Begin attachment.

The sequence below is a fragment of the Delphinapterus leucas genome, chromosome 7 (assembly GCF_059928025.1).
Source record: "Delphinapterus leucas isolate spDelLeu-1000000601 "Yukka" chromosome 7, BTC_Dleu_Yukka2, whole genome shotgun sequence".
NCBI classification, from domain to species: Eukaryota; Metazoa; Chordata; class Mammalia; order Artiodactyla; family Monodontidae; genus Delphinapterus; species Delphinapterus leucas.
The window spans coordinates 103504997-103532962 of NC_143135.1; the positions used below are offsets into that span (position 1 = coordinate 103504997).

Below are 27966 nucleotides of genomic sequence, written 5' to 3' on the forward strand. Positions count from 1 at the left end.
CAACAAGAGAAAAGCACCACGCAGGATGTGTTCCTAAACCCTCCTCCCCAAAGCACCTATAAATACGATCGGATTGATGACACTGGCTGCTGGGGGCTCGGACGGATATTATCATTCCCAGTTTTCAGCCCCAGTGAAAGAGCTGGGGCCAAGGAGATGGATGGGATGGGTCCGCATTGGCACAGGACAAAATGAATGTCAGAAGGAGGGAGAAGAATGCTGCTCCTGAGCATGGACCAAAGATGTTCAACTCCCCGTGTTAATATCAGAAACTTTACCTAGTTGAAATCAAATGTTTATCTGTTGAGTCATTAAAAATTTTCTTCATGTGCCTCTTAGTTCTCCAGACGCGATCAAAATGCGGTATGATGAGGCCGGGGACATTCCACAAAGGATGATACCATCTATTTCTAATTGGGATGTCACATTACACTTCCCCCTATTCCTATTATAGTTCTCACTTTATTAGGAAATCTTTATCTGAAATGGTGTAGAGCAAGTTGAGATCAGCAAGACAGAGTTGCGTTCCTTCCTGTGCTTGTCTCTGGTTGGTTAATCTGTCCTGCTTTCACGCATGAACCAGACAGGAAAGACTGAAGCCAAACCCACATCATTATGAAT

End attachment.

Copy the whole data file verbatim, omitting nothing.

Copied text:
The sequence below is a fragment of the Delphinapterus leucas genome, chromosome 7 (assembly GCF_059928025.1).
Source record: "Delphinapterus leucas isolate spDelLeu-1000000601 "Yukka" chromosome 7, BTC_Dleu_Yukka2, whole genome shotgun sequence".
NCBI classification, from domain to species: Eukaryota; Metazoa; Chordata; class Mammalia; order Artiodactyla; family Monodontidae; genus Delphinapterus; species Delphinapterus leucas.
The window spans coordinates 103504997-103532962 of NC_143135.1; the positions used below are offsets into that span (position 1 = coordinate 103504997).

Below are 27966 nucleotides of genomic sequence, written 5' to 3' on the forward strand. Positions count from 1 at the left end.
CAACAAGAGAAAAGCACCACGCAGGATGTGTTCCTAAACCCTCCTCCCCAAAGCACCTATAAATACGATCGGATTGATGACACTGGCTGCTGGGGGCTCGGACGGATATTATCATTCCCAGTTTTCAGCCCCAGTGAAAGAGCTGGGGCCAAGGAGATGGATGGGATGGGTCCGCATTGGCACAGGACAAAATGAATGTCAGAAGGAGGGAGAAGAATGCTGCTCCTGAGCATGGACCAAAGATGTTCAACTCCCCGTGTTAATATCAGAAACTTTACCTAGTTGAAATCAAATGTTTATCTGTTGAGTCATTAAAAATTTTCTTCATGTGCCTCTTAGTTCTCCAGACGCGATCAAAATGCGGTATGATGAGGCCGGGGACATTCCACAAAGGATGATACCATCTATTTCTAATTGGGATGTCACATTACACTTCCCCCTATTCCTATTATAGTTCTCACTTTATTAGGAAATCTTTATCTGAAATGGTGTAGAGCAAGTTGAGATCAGCAAGACAGAGTTGCGTTCCTTCCTGTGCTTGTCTCTGGTTGGTTAATCTGTCCTGCTTTCACGCATGAACCAGACAGGAAAGACTGAAGCCAAACCCACATCATTATGAAT